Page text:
Keywords: Hossein Derekhshan; President Ahmadinajad; blogs; Iran; Facebook; Mel Watkins; Keele University; Ron Deibert; OpenNet Initiative; censorship of Internet; China.
Well, blow me down! I was astonished to learn from Hossein Derekhshan, an Iranian guest on Steve Paikin's talk show “The Agenda,” that about 95 percent of all Iranians (including President Ahmadinajad) keep blogs. Even more surprising is the fact that the government stimulated the whole movement and pays for it. Apparently domestic Internet messaging is pretty free and uncensored, though material from abroad is filtered. Hossein Derekhshan says that his own blog is excluded. He can help certain people get around the blocks, but cannot just set up alternative sites and expect them to function very long. The popularity of Iranian blogs and their official encouragement by the state seems completely contrary to the image I had formed of that regime.
But there are two other news items about the Internet today. One noted that Facebook, which started as a student social networking tool in North America, has spread around the world very recently. Not only are students using it, but prominent persons as well. My friend Mel Watkins now communicates with me through Facebook instead of regular e-mail. But at Keele University in Britain, there is a crackdown against it. It seems that virtually all students there are on Facebook, and some of them have been sharing rude comments about their professors. How far should university administrators be able to go in curtailing such comments? I have mixed feelings about the matter. In Toronto recently a high school enacted some new rules against Facebook after it was used to convene a violent confrontation after school.
Someone forwarded me a “watchdog report” by Allison Hanes of the National Post. Ron Deibert(see photo), a University of Toronto professor who monitors Internet censorship stated that the handful of regimes (notably China) that impede Internet freedom has expanded. Deibert’s organization, the OpenNet Initiative, has been following 26 countries to catch the ones that filer certain Internet addresses or key word searches.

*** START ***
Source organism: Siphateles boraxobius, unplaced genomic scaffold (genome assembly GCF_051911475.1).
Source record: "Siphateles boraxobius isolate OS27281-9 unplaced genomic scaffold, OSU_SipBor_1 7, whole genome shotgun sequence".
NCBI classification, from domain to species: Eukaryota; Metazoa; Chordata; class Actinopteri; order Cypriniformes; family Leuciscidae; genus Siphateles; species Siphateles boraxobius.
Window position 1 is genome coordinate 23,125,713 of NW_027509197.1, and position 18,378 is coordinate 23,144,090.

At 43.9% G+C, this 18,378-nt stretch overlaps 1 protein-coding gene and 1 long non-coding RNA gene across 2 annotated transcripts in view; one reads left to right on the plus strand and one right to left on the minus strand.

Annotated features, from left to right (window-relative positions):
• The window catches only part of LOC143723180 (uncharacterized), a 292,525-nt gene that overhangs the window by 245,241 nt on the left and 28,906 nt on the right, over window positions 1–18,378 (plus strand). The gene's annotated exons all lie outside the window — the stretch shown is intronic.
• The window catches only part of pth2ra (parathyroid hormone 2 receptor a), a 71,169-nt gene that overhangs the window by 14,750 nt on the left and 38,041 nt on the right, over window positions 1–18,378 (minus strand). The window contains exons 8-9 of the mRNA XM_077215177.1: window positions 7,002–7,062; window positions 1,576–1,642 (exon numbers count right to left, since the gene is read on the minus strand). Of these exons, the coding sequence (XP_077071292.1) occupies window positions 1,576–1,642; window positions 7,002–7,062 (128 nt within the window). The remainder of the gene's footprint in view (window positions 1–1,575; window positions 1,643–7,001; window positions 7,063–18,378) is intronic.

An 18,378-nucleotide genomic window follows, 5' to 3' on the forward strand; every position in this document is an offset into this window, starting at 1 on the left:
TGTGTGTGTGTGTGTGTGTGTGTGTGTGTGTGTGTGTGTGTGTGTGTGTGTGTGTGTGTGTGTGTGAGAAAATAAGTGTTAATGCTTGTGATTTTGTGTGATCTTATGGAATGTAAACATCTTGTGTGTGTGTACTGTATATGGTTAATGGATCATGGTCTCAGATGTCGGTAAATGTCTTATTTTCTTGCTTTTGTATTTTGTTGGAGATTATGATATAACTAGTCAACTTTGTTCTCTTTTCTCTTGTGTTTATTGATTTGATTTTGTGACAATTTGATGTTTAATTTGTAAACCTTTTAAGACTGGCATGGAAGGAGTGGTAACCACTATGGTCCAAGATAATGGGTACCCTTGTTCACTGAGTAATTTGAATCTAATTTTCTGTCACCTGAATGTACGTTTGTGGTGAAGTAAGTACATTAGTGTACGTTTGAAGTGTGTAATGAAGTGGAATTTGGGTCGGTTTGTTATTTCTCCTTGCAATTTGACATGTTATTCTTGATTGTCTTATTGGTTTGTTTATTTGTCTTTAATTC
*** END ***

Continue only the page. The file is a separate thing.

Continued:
Most countries do not want to acquire bad reputations for perpetrating infringements of this kind, but some of them — including Western democracies — nevertheless do so for short periods during crucial events. Deibert said,
“There’s a recognition among authorities that while these tools are very important for economic development, they can also unleash a lot of unforeseen consequences on the political spectrum and so they’re looking for ways to control them with ever more fine-grained methods.”
For example, Australia is remarkably restrictive, regulating the availability of offensive content, issuing takedown notices for Internet content hosted within the country, and maintains filters to block content from outside the country.
Even in Canada, at least once a major telecommunications company blocked access to union sites during a labor dispute, says Deibert.
Because regimes recognize the strategic importance of cyberspace, Deibert says they are developing “information warfare methods and doctrines. So I think that has effectively unleashed what I would call an arms race in cyberspace.”
What can be done to protect our freedom of expression on the Internet? I’m not sure, but I met a Chinese fellow a couple of years ago who was living in Hong Kong and playing a cat-and-mouse game with the Chinese censors. He would set up a new system for spreading messages throughout China, and within a week the state would have figured it out and found a way to block it. But by then he’d have the next plan ready, and set it up well enough to function throughout the following week. I don’t know whether that contest is still going on.
In any case, Deibert himself has developed some software that can be used to get around filters in countries where the Internet is regularly blocked. It’s called “Psiphon.” I checked his web site and found out that it has to be done between individuals. As the web site explains,
"Psiphon is not designed to solve all secure Web browsing dilemmas. Rather, it is a means by which those in uncensored countries can assist specific individuals in censored countries access blocked Web content -- without placing any technical (or personal security) burden on those individuals."
In other words, they can’t catch you doing it — but on the other hand you cannot use Psiphon to broadcast information to the public at large.